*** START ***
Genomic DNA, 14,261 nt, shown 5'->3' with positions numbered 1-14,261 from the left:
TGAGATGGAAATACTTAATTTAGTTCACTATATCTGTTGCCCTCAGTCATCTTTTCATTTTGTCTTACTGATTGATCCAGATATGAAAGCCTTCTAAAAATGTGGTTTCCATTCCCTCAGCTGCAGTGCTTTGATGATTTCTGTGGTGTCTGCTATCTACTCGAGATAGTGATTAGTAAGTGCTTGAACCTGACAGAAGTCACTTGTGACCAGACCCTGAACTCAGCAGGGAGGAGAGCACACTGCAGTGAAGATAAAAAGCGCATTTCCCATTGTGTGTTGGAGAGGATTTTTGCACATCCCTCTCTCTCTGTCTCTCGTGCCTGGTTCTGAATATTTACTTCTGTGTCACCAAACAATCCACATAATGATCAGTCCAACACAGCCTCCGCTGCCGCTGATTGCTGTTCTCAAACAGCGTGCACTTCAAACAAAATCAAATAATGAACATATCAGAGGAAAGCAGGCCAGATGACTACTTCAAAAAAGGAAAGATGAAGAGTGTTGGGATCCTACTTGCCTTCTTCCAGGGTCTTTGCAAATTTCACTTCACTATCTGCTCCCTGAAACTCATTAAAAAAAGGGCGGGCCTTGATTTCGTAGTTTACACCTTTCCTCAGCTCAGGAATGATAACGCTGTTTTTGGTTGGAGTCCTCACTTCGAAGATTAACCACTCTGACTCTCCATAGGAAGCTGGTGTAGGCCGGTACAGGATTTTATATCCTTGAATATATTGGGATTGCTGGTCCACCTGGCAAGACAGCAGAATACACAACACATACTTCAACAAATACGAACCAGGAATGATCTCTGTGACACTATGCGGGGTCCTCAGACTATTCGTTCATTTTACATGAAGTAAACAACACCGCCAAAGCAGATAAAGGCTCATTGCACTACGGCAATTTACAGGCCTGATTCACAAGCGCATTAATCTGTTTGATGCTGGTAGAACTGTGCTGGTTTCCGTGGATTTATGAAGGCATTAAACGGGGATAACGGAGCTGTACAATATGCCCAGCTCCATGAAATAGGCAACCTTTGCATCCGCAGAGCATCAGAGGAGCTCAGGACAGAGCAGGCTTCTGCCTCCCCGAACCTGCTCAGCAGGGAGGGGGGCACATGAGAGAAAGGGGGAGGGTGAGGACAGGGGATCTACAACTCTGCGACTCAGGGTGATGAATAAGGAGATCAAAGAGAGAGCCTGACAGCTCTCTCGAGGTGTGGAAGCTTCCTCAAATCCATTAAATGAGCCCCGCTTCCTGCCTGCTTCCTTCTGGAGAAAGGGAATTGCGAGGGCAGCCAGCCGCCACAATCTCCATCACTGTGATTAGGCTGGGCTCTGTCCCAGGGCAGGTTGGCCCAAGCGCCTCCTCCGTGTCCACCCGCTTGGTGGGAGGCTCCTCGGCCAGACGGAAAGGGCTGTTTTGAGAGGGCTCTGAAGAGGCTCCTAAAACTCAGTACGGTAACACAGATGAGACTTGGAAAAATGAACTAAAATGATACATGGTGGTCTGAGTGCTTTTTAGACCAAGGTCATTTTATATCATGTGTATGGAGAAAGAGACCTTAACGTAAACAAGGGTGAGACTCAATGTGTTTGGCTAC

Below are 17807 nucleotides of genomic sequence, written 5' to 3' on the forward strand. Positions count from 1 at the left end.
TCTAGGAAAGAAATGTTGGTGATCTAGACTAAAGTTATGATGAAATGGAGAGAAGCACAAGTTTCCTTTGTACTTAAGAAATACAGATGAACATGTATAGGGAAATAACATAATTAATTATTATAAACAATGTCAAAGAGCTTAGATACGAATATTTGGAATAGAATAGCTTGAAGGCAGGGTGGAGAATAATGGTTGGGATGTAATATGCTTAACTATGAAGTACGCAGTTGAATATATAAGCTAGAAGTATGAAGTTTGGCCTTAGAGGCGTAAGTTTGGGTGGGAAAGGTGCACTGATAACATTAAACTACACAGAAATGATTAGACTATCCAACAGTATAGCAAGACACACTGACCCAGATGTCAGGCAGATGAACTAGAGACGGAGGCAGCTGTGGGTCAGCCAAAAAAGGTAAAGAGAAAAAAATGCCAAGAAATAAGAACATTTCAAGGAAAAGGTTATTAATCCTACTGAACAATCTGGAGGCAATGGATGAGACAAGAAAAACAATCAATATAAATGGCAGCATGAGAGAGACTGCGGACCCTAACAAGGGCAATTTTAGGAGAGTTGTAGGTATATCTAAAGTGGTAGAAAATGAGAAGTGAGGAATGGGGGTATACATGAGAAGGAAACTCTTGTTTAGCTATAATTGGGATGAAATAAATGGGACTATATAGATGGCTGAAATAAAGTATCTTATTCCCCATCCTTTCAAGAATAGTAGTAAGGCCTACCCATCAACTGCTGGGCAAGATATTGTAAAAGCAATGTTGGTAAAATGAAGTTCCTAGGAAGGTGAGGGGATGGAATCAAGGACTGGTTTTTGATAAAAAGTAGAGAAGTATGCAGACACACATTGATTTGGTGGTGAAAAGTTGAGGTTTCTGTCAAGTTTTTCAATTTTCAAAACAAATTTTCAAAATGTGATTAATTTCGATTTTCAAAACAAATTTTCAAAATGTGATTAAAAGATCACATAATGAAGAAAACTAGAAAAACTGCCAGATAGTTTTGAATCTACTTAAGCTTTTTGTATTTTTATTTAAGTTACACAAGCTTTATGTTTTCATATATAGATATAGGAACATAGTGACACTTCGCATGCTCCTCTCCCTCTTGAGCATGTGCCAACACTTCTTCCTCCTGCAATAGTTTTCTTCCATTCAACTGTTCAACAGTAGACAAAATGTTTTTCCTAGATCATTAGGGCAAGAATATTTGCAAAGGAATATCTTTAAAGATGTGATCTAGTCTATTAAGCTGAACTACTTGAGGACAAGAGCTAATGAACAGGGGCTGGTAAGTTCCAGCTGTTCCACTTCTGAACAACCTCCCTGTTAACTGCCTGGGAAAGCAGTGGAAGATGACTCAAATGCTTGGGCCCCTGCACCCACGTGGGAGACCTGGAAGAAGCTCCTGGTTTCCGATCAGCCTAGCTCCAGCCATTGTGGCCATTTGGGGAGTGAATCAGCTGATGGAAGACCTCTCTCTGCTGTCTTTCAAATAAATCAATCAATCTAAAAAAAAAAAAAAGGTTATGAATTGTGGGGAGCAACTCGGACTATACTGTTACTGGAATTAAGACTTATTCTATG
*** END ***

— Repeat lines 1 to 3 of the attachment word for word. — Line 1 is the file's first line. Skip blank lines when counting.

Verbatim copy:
Genomic DNA, 14,261 nt, shown 5'->3' with positions numbered 1-14,261 from the left:
TGAGATGGAAATACTTAATTTAGTTCACTATATCTGTTGCCCTCAGTCATCTTTTCATTTTGTCTTACTGATTGATCCAGATATGAAAGCCTTCTAAAAATGTGGTTTCCATTCCCTCAGCTGCAGTGCTTTGATGATTTCTGTGGTGTCTGCTATCTACTCGAGATAGTGATTAGTAAGTGCTTGAACCTGACAGAAGTCACTTGTGACCAGACCCTGAACTCAGCAGGGAGGAGAGCACACTGCAGTGAAGATAAAAAGCGCATTTCCCATTGTGTGTTGGAGAGGATTTTTGCACATCCCTCTCTCTCTGTCTCTCGTGCCTGGTTCTGAATATTTACTTCTGTGTCACCAAACAATCCACATAATGATCAGTCCAACACAGCCTCCGCTGCCGCTGATTGCTGTTCTCAAACAGCGTGCACTTCAAACAAAATCAAATAATGAACATATCAGAGGAAAGCAGGCCAGATGACTACTTCAAAAAAGGAAAGATGAAGAGTGTTGGGATCCTACTTGCCTTCTTCCAGGGTCTTTGCAAATTTCACTTCACTATCTGCTCCCTGAAACTCATTAAAAAAAGGGCGGGCCTTGATTTCGTAGTTTACACCTTTCCTCAGCTCAGGAATGATAACGCTGTTTTTGGTTGGAGTCCTCACTTCGAAGATTAACCACTCTGACTCTCCATAGGAAGCTGGTGTAGGCCGGTACAGGATTTTATATCCTTGAATATATTGGGATTGCTGGTCCACCTGGCAAGACAGCAGAATACACAACACATACTTCAACAAATACGAACCAGGAATGATCTCTGTGACACTATGCGGGGTCCTCAGACTATTCGTTCATTTTACATGAAGTAAACAACACCGCCAAAGCAGATAAAGGCTCATTGCACTACGGCAATTTACAGGCCTGATTCACAAGCGCATTAATCTGTTTGATGCTGGTAGAACTGTGCTGGTTTCCGTGGATTTATGAAGGCATTAAACGGGGATAACGGAGCTGTACAATATGCCCAGCTCCATGAAATAGGCAACCTTTGCATCCGCAGAGCATCAGAGGAGCTCAGGACAGAGCAGGCTTCTGCCTCCCCGAACCTGCTCAGCAGGGAGGGGGGCACATGAGAGAAAGGGGGAGGGTGAGGACAGGGGATCTACAACTCTGCGACTCAGGGTGATGAATAAGGAGATCAAAGAGAGAGCCTGACAGCTCTCTCGAGGTGTGGAAGCTTCCTCAAATCCATTAAATGAGCCCCGCTTCCTGCCTGCTTCCTTCTGGAGAAAGGGAATTGCGAGGGCAGCCAGCCGCCACAATCTCCATCACTGTGATTAGGCTGGGCTCTGTCCCAGGGCAGGTTGGCCCAAGCGCCTCCTCCGTGTCCACCCGCTTGGTGGGAGGCTCCTCGGCCAGACGGAAAGGGCTGTTTTGAGAGGGCTCTGAAGAGGCTCCTAAAACTCAGTACGGTAACACAGATGAGACTTGGAAAAATGAACTAAAATGATACATGGTGGTCTGAGTGCTTTTTAGACCAAGGTCATTTTATATCATGTGTATGGAGAAAGAGACCTTAACGTAAACAAGGGTGAGACTCAATGTGTTTGGCTAC

Below are 17807 nucleotides of genomic sequence, written 5' to 3' on the forward strand. Positions count from 1 at the left end.